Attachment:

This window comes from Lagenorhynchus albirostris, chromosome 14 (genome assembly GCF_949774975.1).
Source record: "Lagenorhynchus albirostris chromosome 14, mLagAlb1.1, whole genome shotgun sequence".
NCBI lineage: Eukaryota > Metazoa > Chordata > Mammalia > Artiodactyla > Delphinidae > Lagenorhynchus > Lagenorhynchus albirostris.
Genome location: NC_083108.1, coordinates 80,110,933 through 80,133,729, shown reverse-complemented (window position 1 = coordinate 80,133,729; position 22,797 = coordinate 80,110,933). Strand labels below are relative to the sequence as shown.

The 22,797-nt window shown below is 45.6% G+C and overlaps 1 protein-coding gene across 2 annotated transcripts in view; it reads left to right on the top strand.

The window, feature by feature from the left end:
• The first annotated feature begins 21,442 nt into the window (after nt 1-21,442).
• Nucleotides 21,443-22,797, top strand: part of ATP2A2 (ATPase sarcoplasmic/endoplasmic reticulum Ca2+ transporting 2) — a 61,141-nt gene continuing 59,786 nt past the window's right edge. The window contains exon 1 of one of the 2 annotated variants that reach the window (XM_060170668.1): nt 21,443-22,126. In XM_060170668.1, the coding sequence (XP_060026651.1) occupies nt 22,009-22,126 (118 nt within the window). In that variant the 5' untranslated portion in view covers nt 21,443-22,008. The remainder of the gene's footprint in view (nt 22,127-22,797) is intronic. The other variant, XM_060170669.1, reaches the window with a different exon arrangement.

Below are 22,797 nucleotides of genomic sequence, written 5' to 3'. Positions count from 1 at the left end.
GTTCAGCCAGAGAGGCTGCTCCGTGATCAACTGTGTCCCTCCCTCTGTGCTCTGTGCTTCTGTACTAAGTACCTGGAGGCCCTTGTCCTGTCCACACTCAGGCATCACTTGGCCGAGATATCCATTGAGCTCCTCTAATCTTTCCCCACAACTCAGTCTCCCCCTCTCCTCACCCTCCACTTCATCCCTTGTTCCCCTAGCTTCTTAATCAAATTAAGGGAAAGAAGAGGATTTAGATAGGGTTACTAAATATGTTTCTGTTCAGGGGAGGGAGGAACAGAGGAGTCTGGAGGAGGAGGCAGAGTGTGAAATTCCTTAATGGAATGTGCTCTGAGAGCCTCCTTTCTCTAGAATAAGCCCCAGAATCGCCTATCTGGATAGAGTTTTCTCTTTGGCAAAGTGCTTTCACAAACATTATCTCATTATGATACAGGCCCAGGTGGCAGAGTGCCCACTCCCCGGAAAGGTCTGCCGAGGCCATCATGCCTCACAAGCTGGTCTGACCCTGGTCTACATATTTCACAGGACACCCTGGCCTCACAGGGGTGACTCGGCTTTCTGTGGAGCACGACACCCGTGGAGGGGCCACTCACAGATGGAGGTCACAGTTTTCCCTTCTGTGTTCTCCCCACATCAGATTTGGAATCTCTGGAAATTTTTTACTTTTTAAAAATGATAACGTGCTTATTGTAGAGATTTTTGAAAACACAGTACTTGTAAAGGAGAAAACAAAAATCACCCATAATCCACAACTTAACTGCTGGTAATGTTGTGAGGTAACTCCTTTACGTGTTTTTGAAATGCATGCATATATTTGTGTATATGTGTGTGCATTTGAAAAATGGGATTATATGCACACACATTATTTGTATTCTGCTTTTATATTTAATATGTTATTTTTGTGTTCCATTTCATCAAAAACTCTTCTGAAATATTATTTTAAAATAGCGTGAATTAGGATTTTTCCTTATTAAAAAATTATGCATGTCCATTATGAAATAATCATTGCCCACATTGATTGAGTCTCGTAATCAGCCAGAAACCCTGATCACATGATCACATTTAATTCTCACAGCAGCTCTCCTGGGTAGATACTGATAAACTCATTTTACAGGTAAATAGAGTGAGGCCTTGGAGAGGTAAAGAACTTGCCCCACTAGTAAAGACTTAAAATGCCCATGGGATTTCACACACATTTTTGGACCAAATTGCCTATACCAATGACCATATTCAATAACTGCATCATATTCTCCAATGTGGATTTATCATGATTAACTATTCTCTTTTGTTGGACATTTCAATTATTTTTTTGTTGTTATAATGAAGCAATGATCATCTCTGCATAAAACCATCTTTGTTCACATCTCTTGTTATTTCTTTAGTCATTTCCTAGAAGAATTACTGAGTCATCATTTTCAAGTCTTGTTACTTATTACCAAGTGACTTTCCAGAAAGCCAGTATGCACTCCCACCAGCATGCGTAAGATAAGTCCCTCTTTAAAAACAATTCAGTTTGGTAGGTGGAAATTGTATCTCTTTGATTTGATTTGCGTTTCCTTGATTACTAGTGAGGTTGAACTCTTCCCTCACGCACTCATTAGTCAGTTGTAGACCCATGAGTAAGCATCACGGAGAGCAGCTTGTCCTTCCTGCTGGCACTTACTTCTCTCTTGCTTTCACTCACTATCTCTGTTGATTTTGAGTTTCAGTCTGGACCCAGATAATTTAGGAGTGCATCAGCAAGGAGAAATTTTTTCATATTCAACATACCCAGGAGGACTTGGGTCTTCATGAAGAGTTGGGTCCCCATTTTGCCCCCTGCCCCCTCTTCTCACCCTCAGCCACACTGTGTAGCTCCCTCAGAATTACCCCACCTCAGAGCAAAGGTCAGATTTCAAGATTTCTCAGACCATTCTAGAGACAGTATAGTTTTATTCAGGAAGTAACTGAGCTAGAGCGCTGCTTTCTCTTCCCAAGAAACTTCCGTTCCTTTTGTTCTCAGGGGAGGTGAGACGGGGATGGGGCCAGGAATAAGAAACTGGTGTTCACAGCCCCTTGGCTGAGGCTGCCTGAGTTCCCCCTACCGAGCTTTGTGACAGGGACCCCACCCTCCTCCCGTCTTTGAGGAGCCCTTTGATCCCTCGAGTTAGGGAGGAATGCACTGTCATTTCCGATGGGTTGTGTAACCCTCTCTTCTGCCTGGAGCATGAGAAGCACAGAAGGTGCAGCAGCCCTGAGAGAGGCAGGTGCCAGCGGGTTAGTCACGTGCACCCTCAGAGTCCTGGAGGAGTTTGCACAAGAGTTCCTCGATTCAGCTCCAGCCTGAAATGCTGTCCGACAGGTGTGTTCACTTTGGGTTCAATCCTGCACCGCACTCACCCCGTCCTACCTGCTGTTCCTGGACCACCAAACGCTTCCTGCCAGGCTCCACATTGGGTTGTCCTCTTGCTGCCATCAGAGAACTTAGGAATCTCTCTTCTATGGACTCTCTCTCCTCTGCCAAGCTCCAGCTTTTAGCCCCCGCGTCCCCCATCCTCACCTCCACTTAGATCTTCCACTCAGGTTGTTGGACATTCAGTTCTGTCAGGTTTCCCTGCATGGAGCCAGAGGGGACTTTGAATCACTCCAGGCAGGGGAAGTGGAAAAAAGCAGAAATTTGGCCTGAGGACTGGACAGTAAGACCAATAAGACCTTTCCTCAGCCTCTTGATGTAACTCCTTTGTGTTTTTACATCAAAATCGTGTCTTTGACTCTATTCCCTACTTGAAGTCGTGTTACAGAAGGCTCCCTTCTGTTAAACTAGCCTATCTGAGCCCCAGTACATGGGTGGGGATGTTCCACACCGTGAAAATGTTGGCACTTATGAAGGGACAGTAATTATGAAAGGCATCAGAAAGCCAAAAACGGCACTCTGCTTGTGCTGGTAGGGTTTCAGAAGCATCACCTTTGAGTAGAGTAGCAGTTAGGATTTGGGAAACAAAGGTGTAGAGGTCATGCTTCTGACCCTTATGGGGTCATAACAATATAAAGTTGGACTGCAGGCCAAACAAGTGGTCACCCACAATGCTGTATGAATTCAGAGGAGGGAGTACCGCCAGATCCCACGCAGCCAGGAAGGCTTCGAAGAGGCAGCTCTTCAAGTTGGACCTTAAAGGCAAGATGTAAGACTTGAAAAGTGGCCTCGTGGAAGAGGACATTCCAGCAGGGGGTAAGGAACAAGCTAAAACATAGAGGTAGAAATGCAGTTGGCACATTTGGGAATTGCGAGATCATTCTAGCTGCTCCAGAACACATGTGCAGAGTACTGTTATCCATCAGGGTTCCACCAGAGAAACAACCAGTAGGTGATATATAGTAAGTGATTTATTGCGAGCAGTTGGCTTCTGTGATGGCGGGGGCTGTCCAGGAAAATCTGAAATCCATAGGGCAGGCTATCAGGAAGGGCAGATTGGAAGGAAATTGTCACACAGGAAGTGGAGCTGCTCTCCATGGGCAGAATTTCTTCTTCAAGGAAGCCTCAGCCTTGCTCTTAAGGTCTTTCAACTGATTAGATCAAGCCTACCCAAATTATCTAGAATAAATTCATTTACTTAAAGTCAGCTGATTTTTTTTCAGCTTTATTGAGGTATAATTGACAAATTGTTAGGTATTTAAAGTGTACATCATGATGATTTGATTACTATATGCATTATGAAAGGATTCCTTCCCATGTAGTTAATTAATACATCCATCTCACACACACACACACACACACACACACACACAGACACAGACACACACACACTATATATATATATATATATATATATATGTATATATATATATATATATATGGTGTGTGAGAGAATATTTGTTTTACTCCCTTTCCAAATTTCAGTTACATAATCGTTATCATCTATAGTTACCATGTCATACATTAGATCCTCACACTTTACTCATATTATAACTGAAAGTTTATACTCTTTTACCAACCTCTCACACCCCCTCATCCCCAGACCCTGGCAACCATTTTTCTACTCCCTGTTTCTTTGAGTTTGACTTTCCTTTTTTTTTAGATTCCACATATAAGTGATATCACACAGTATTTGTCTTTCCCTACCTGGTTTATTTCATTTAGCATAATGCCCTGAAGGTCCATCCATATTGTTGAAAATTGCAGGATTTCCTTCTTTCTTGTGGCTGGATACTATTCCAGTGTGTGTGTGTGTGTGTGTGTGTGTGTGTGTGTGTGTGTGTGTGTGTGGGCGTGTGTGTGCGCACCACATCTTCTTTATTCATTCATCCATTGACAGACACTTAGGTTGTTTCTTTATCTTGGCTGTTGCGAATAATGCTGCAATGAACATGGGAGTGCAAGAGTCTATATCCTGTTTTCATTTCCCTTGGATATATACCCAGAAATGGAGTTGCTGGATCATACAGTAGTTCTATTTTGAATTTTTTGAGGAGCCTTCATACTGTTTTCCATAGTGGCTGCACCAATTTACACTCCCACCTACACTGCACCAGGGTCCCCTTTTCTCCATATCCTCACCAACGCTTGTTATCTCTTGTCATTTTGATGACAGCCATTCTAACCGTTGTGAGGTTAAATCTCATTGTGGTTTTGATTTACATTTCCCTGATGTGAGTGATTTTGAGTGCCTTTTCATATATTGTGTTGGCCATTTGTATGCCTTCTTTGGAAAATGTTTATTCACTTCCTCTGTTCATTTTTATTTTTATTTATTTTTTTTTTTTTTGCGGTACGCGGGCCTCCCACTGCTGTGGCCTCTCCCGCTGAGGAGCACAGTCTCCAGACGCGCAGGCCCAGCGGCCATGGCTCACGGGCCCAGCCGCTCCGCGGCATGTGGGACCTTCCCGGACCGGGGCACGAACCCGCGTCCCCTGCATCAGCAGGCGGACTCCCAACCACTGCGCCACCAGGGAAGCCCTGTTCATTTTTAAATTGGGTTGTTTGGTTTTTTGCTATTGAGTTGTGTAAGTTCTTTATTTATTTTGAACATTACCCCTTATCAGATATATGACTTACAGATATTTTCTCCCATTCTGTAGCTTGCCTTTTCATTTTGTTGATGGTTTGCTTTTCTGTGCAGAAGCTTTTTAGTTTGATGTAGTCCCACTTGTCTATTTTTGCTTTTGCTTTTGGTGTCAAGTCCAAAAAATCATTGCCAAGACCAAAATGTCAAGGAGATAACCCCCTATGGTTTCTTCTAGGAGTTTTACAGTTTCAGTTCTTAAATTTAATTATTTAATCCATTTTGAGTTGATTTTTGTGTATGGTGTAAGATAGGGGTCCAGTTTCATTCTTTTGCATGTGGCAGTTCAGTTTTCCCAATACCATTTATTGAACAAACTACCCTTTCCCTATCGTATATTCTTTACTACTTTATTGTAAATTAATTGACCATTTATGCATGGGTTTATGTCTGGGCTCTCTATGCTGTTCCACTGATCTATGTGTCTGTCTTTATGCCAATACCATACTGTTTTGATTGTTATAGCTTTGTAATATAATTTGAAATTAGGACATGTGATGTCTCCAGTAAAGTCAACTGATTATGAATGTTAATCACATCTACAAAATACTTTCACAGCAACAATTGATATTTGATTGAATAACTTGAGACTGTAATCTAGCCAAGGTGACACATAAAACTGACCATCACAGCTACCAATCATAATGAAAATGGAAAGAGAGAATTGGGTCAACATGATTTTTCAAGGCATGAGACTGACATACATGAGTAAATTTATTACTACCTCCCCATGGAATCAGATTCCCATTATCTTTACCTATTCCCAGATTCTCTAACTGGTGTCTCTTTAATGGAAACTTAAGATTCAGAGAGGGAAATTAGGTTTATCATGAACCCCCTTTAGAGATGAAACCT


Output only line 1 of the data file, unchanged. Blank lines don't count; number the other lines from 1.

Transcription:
This window comes from Lagenorhynchus albirostris, chromosome 14 (genome assembly GCF_949774975.1).